Earlier this evening, Huntington, Long Island‘s town board approved legislation that offers local developers incentives for pursuing a LEED rating. The program requires developers to provide $1.00 per square foot to the town of Huntington itself. If developers build to any level of formal LEED certification, they get to keep 80 cents on each dollar upon final completion and award of a LEED rating. If the project does not receive LEED certification, all of the funds are forfeited to the town. Monies raised will finance the program itself, as well as assist Huntington in educating local officials about green building issues. Specific language from the Huntington legislation does not appear presently available.
Supervisor Frank Petrone explained the reasoning for the program to Newsday. “The forefront of government now is energy,” said Petrone. “Why? Because it’s eating us up alive costwise and it’s an environmental issue. That’s why we’re working so hard.”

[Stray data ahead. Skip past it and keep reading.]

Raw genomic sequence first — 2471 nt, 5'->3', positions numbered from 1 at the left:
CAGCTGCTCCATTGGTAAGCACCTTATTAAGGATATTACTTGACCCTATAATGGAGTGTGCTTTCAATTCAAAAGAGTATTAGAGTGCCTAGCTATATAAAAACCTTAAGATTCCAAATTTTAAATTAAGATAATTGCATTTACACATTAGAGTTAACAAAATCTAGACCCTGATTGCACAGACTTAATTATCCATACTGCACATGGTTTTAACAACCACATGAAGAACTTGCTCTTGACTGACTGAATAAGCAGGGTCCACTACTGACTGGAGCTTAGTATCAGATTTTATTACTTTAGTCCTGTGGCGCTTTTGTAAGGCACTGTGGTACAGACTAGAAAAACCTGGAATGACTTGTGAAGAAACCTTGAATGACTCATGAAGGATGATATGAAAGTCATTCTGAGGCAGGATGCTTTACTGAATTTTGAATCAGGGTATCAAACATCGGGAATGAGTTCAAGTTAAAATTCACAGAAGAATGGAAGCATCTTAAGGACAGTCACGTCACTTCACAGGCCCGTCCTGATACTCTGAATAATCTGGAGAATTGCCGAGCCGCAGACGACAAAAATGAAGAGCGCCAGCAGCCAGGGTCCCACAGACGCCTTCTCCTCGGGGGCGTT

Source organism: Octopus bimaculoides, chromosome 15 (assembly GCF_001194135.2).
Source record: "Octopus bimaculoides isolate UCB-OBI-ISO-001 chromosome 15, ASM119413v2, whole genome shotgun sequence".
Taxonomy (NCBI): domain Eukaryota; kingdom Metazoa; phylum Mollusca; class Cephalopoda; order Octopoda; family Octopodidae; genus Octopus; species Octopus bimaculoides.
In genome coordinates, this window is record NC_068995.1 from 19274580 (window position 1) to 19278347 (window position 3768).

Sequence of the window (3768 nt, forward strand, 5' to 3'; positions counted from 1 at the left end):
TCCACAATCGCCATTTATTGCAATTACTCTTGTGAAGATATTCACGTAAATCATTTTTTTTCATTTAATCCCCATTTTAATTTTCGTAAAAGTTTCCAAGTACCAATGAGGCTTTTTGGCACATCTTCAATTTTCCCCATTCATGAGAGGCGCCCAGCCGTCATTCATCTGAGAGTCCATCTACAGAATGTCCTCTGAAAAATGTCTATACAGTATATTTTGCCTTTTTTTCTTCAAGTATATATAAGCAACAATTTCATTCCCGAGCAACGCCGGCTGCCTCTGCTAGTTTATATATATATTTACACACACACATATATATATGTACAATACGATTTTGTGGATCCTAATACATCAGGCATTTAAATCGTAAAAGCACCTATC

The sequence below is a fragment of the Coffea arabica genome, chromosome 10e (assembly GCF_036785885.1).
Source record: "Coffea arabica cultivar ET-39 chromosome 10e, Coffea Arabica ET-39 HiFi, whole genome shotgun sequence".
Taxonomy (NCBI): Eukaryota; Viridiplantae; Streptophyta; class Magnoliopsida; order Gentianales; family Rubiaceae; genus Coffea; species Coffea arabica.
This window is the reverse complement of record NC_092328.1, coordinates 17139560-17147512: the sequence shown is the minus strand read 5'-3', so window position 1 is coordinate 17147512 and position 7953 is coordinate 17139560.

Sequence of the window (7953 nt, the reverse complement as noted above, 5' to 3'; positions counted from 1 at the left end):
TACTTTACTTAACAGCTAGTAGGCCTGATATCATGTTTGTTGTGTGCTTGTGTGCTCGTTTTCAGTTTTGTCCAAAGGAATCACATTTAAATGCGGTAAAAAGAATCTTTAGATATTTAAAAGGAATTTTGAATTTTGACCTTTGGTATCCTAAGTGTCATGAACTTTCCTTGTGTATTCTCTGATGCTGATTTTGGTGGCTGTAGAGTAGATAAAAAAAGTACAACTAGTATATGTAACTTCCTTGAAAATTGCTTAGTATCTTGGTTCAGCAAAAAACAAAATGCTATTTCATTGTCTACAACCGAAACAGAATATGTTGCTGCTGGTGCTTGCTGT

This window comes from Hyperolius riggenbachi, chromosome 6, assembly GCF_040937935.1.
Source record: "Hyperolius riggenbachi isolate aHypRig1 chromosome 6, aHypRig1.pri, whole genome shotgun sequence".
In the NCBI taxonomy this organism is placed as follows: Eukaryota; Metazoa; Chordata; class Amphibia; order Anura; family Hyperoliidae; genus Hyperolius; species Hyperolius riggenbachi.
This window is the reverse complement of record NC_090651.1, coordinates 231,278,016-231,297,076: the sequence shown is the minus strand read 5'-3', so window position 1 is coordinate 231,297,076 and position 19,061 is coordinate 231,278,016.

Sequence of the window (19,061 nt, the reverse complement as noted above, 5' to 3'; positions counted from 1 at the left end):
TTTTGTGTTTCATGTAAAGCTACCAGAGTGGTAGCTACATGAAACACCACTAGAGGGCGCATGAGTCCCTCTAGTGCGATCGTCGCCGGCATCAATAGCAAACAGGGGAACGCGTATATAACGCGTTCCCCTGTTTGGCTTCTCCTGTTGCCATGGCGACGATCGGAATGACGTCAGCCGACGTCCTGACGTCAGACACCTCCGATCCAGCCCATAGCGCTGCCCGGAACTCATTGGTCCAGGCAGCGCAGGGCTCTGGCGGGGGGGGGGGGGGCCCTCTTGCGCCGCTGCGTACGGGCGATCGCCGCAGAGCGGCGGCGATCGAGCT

Part of the incentives offered by the Huntington legislation provides for greater height on buildings and parking structures. “There’s give and take here,” Petrone said. “If we were going to give a little on the height and parking structures, environmentally it’s going to make more sense. We feel by giving that, the environment will be better.”
The legislation applies to commercial projects greater than 4000 square feet. An individual project’s contribution to the fund is capped at $200,000.